Stuff of Legends: Dino Ciccarelli
The Hockey Guys latest installment of “Stuff of Legends”, sent in by friend Brandon Macdonald of NHL Hot Stove, takes a look at the career of Dino Ciccarelli. We hope you enjoy the latest installment.
By Brandon Macdonald
For some hockey players, the road to the NHL is not always a freshly paved path. Players have to fight their way in order to get a chance at the big show.
Dino Ciccarelli cleared his own way to a successful NHL career that didn’t lack in excitement or controversy.
He was born on February 8, 1960 in Sarina, Ontario, Canada. Ciccarelli played 19 NHL seasons, most with the Minnesota North Stars. However, he did bounce around spending time with the Washington Capitals, Detroit Red Wings, Tampa Bay Lightning, and Florida Panthers.
Scoring was not an issue for the young winger from Sarnia, Ont. Ciccarelli scored 169 goals and posted 346 points during his four seasons with Ontario Hockey League’s London Knights. But despite putting up tremendous numbers, he was passed over in the NHL draft.
Having to take the unconventional free agency road, Ciccarelli signed with the Minnesota North Stars Sept. 28, 1979. He started the following season with their affiliate team, Oklahoma City Stars, where he played 48 games and registered 57 points. After getting the call to the North Stars, Ciccarelli took full advantage, scoring 30 points in 32 games and stuck around for the playoff run where he contributed 21 points in 19 games. The North Stars fell to the New York Islanders in five games during the 1980-81 Stanley Cup final.
During his first full season with the North Stars in 1981-82, Ciccarelli would score, which would turn out to be a career-high, 55 goals.
Over his career, he would go on to have a 52 goal year, four seasons of 40-plus goals and five 30-plus which resulted in 608 career NHL tallies to go with 592 assists and 1,425 penalty minutes over a span of 1,232 games.
Ciccarelli spent nine seasons with the North Stars before being traded 65 games in to the season. He was sent to the Washington in ‘89 in a package with Bob Rouse that landed the North Stars Mike Gartner and Larry Murphy.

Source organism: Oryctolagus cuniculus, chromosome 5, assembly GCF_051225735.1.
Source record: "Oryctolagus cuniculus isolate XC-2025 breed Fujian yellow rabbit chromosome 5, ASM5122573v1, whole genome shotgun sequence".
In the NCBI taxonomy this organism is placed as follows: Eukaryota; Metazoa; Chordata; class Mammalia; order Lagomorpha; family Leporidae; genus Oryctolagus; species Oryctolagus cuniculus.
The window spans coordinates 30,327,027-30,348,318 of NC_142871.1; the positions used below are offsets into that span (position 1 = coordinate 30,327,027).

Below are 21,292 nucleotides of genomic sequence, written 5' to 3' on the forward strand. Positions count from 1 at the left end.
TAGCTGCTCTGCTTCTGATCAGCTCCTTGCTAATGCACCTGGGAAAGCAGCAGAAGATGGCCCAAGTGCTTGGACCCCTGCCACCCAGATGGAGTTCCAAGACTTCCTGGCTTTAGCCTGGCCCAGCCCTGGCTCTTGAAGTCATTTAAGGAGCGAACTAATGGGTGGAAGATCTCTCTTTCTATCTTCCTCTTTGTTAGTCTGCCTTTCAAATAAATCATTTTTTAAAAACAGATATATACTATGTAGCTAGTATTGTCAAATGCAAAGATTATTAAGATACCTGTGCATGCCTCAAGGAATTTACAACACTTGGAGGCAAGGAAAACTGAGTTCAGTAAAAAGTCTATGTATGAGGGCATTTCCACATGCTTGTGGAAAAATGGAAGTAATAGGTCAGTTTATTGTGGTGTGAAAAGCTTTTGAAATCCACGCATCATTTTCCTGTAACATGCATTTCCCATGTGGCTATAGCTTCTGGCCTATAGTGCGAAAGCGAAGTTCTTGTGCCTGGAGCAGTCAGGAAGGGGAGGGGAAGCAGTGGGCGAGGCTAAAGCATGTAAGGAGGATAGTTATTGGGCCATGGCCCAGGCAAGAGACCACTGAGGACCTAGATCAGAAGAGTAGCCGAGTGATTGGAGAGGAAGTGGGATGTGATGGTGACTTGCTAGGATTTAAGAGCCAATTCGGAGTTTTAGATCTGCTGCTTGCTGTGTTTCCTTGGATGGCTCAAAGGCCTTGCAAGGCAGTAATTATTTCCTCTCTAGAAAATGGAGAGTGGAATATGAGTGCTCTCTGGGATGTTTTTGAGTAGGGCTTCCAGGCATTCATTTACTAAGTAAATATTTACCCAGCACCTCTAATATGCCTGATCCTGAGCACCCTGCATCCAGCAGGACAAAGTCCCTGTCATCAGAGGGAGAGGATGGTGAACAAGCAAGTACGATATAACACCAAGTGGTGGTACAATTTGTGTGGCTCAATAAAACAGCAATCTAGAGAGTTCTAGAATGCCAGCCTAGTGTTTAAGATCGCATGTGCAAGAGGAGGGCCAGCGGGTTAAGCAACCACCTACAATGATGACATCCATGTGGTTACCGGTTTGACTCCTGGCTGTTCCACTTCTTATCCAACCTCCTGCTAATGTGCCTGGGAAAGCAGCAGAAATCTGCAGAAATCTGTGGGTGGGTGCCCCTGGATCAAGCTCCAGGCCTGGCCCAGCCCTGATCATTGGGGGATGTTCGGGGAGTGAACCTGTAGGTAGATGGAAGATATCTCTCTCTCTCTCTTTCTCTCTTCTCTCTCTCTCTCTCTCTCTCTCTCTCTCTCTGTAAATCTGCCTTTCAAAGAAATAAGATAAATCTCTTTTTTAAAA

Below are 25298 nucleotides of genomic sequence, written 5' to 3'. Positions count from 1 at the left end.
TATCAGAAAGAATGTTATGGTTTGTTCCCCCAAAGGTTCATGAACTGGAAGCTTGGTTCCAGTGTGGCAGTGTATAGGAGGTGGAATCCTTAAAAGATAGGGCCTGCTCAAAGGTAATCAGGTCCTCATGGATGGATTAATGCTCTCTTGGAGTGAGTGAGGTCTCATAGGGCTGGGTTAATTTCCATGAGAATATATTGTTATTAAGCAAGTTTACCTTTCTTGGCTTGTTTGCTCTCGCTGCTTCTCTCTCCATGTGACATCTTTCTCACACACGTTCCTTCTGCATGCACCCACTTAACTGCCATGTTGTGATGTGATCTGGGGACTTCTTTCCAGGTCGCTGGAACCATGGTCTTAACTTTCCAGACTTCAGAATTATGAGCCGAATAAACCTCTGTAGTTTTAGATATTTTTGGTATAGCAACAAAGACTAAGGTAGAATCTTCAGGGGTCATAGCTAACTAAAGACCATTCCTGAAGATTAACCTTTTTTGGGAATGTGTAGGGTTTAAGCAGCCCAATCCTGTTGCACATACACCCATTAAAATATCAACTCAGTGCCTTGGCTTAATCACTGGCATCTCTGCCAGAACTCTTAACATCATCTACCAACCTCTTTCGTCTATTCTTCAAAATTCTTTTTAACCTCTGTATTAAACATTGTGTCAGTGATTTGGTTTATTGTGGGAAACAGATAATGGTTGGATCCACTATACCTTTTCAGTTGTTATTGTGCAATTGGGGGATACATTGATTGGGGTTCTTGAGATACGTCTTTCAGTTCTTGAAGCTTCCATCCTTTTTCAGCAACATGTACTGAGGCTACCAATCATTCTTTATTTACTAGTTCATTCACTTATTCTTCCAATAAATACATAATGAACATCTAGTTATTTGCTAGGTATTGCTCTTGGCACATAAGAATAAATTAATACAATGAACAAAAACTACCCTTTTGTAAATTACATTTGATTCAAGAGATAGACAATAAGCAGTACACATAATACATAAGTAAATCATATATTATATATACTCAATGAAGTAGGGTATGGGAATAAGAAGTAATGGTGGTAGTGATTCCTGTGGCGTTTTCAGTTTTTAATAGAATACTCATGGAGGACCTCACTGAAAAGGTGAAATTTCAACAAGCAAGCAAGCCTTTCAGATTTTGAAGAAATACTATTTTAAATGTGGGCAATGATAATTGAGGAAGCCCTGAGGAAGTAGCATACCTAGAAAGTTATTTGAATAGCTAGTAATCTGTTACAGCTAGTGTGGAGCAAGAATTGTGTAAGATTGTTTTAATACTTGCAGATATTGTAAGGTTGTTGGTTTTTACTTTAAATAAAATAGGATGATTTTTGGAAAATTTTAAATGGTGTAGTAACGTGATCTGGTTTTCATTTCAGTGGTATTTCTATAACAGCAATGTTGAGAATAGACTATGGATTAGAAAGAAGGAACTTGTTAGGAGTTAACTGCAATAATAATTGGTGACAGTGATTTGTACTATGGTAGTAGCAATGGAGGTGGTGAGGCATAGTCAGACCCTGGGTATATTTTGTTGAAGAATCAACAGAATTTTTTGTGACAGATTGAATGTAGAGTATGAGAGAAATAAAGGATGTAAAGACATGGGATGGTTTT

This was the first of four trades during Ciccarelli’s career, which saw him play in Detroit, Tampa Bay and then Florida after spending time with the Capitals.
A playoff performer is one of many hats Ciccarelli wore throughout his career. In 141 playoff games, he scored 73 goals while producing 118 points. Despite the strong numbers, he was never able to win the leagues most illustrious prize, but he did play in the finals on two occasions, with the aforementioned North Stars and in ’95 with the Red Wings.
Ciccarelli’s career was not without its blemishes. He was in trouble with the law on separate occasions, one incident that took place on the ice.
On Jan. 6, 1988, Ciccarelli was involved in an on-ice incident that landed him in jail, albeit for one night, and a $1,000 fine.
In a rough game against the Toronto Maple Leafs, Ciccarelli, then with the North Stars, swung his stick and hit Leafs rookie Luke Richardson over the head twice, Richardson was not injured on the play.
It was believed to be the first on-ice incident in the NHL that saw a player spend time in jail.
These days, Dino, 50, still has involvement with the game. In 1994 he purchased the Sarnia Sting, of the OHL, with his brother, Larry.
It is clear that the state of Michigan holds a place in Ciccarelli’s heart. He owns Club 22, which is a retro dance club in Michigan. The club is named after the most prominent number Ciccarelli wore during his career.
After averaging nearly a point per game in 19 NHL seasons, Ciccarelli has yet to be inducted in to the Hockey Hall of Fame. In 2009, now retired referee, Kerry Fraser, who was being honored in Sarnia, told reporter Dave Borody, “I really believe Dino deserves to be in the Hockey Hall of Fame.”
It seems like a no-brainer that Ciccarelli would be a Hall of Famer, after all, he ranks 16th on the NHL’s all-time scoring list. Below him sits Teemu Selanne, who will be there soon enough, Jari Kurri and Mike Bossy, both who have been inducted. Whether the reasoning is the lack of Cup rings or his on and off ice behavior, it seems silly not to honor one of the greatest gritty forwards to play the game.